Tactics: Story is also a World War II history buff, intrigued by the similarities she sees between military strategy and business strategy and by the psychology and sociology that produced Adolf Hitler. Among her recent business reads are two books about the fall of Enron. Story says she is amazed "at the hubris and the arrogance of that company."
Optimist: "My personal faith has a lot to do with my hope that things always can be better. We can make a difference."
When Southern Co. picked Susan Story as Gulf Power CEO in April 2003, Pensacola-area economic development boosters got an added dividend in her husband. Joseph L. Story was a popular, 20-year Birmingham family practitioner and an experienced entrepreneur who had co-founded a rehabilitation center. He's also a visionary in wellness medicine who has put ideas in motion at his new address.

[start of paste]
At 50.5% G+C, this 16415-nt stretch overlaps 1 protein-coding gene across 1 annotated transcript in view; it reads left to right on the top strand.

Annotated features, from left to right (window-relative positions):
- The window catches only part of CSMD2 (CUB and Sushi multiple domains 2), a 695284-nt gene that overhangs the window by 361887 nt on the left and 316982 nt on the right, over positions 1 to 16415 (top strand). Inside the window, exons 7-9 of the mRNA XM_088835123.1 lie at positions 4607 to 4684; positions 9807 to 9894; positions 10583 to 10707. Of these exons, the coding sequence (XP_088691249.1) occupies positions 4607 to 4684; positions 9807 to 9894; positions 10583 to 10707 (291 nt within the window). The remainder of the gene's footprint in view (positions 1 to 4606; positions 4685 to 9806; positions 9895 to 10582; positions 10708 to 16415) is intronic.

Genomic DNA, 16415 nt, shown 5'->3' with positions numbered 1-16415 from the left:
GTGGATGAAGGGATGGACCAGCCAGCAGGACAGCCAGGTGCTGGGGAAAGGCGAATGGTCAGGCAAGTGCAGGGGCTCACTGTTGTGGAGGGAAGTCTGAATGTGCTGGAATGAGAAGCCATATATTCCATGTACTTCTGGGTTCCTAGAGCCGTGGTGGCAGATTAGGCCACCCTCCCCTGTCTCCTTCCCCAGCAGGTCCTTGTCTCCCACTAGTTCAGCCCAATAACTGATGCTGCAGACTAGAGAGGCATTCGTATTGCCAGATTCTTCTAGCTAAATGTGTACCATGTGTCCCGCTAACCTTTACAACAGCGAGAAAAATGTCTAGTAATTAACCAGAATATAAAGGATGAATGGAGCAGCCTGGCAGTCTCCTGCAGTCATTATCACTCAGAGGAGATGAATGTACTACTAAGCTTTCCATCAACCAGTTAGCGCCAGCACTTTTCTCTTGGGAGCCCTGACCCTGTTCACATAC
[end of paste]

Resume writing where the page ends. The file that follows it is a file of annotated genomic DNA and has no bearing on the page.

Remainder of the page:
"I retired here -- for three days,'' says Story, 53. "I love projects, creating things.'' He quickly teamed up with Baptist Health Care as its vice president of business development, then helped persuade Birmingham colleague and famed sports medicine specialist and surgeon James Andrews to consider sharing his vision: A world-class center for orthopedics and sports medicine at Gulf Breeze, across the bay from Pensacola.
Groundbreaking on the $30-million, 126-employee Andrews Institute for Orthopaedics and Sports Medicine, in partnership with Baptist Health Care, will be in April. Story earlier launched another project for Baptist, Portofino Medical Spa, which opened last summer. The posh waterfront facility offers cosmetic surgery, spa services and aesthetic and anti-aging procedures. Story has a couple of other things in mind, he says. "They're going to change our area."